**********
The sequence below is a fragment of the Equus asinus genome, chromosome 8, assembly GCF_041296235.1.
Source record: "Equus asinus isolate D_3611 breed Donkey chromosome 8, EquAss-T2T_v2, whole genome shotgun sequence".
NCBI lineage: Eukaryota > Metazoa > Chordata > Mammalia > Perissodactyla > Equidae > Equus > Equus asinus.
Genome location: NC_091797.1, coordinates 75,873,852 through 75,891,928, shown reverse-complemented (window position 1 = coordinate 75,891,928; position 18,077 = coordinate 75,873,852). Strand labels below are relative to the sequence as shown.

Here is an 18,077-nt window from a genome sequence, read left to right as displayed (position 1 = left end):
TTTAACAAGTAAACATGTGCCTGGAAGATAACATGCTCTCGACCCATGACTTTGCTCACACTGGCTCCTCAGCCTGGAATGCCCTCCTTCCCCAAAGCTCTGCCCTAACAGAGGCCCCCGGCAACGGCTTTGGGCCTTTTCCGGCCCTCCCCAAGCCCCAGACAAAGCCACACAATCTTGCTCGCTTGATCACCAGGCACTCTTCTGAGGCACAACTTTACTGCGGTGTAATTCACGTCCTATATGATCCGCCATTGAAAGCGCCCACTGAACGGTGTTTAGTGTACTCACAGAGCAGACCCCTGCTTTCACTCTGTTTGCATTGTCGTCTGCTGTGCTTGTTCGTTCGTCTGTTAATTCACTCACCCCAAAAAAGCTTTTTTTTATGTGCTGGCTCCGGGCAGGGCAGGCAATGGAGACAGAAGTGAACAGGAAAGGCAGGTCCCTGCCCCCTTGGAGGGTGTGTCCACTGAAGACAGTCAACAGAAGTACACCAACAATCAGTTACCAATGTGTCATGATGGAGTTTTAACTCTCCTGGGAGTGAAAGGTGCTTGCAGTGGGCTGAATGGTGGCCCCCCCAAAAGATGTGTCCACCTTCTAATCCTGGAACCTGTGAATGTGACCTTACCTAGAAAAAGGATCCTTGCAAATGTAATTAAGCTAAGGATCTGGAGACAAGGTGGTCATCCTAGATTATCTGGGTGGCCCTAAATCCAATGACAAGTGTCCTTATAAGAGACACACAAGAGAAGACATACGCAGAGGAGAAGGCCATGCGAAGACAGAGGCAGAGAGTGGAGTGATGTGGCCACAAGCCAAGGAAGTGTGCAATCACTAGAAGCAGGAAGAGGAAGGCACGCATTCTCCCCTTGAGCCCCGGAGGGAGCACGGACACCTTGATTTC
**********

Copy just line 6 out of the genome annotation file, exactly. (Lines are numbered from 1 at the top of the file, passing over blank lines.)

TTTAACAAGTAAACATGTGCCTGGAAGATAACATGCTCTCGACCCATGACTTTGCTCACACTGGCTCCTCAGCCTGGAATGCCCTCCTTCCCCAAAGCTCTGCCCTAACAGAGGCCCCCGGCAACGGCTTTGGGCCTTTTCCGGCCCTCCCCAAGCCCCAGACAAAGCCACACAATCTTGCTCGCTTGATCACCAGGCACTCTTCTGAGGCACAACTTTACTGCGGTGTAATTCACGTCCTATATGATCCGCCATTGAAAGCGCCCACTGAACGGTGTTTAGTGTACTCACAGAGCAGACCCCTGCTTTCACTCTGTTTGCATTGTCGTCTGCTGTGCTTGTTCGTTCGTCTGTTAATTCACTCACCCCAAAAAAGCTTTTTTTTATGTGCTGGCTCCGGGCAGGGCAGGCAATGGAGACAGAAGTGAACAGGAAAGGCAGGTCCCTGCCCCCTTGGAGGGTGTGTCCACTGAAGACAGTCAACAGAAGTACACCAACAATCAGTTACCAATGTGTCATGATGGAGTTTTAACTCTCCTGGGAGTGAAAGGTGCTTGCAGTGGGCTGAATGGTGGCCCCCCCAAAAGATGTGTCCACCTTCTAATCCTGGAACCTGTGAATGTGACCTTACCTAGAAAAAGGATCCTTGCAAATGTAATTAAGCTAAGGATCTGGAGACAAGGTGGTCATCCTAGATTATCTGGGTGGCCCTAAATCCAATGACAAGTGTCCTTATAAGAGACACACAAGAGAAGACATACGCAGAGGAGAAGGCCATGCGAAGACAGAGGCAGAGAGTGGAGTGATGTGGCCACAAGCCAAGGAAGTGTGCAATCACTAGAAGCAGGAAGAGGAAGGCACGCATTCTCCCCTTGAGCCCCGGAGGGAGCACGGACACCTTGATTTC